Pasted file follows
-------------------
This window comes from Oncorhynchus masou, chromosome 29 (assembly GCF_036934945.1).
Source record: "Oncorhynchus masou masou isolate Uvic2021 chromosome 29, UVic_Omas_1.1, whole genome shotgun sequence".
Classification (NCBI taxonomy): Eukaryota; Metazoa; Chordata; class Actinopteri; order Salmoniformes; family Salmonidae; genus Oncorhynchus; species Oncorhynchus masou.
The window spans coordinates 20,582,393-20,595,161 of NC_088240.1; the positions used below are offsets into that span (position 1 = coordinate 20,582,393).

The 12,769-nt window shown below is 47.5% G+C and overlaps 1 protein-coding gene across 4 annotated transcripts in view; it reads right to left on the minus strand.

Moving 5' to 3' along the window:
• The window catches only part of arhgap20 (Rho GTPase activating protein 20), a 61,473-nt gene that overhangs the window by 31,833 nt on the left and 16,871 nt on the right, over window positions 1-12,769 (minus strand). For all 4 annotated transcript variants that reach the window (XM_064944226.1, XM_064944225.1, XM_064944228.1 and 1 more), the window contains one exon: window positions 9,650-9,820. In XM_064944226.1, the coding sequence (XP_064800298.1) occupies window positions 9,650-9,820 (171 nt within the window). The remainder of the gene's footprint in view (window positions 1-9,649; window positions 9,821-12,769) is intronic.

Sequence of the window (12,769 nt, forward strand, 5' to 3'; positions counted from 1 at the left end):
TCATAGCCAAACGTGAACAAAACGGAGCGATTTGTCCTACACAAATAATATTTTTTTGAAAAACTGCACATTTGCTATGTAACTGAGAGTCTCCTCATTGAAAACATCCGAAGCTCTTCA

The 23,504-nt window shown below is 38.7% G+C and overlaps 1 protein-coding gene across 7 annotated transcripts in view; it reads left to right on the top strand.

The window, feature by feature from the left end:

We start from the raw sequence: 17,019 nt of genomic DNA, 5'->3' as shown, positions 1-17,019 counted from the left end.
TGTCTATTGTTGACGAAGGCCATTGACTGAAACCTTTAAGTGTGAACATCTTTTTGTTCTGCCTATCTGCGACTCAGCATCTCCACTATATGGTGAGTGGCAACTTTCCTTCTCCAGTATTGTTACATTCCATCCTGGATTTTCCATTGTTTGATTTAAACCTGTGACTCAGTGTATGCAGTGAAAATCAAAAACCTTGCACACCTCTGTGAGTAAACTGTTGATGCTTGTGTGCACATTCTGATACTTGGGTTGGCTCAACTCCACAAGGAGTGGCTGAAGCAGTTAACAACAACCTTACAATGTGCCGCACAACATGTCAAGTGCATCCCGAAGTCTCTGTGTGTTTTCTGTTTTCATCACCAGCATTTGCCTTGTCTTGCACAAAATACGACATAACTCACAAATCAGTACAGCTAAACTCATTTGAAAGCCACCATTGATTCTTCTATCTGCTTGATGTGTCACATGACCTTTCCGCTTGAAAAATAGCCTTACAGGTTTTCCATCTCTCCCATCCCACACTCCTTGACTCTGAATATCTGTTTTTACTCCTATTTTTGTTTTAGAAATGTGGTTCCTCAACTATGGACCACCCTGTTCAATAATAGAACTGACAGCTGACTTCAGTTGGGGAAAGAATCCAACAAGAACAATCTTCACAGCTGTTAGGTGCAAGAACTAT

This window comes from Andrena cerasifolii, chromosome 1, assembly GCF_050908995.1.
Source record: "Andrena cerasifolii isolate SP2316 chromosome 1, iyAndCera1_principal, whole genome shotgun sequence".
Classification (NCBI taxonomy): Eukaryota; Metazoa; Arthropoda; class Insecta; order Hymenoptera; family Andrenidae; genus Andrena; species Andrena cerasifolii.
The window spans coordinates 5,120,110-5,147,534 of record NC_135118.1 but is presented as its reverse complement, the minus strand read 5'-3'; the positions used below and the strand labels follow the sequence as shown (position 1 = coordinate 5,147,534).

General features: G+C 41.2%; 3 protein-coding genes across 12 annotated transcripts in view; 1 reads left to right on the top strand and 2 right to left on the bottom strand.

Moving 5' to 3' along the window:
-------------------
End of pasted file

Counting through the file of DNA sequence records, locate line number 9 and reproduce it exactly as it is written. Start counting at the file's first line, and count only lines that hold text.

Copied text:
TCATAGCCAAACGTGAACAAAACGGAGCGATTTGTCCTACACAAATAATATTTTTTTGAAAAACTGCACATTTGCTATGTAACTGAGAGTCTCCTCATTGAAAACATCCGAAGCTCTTCA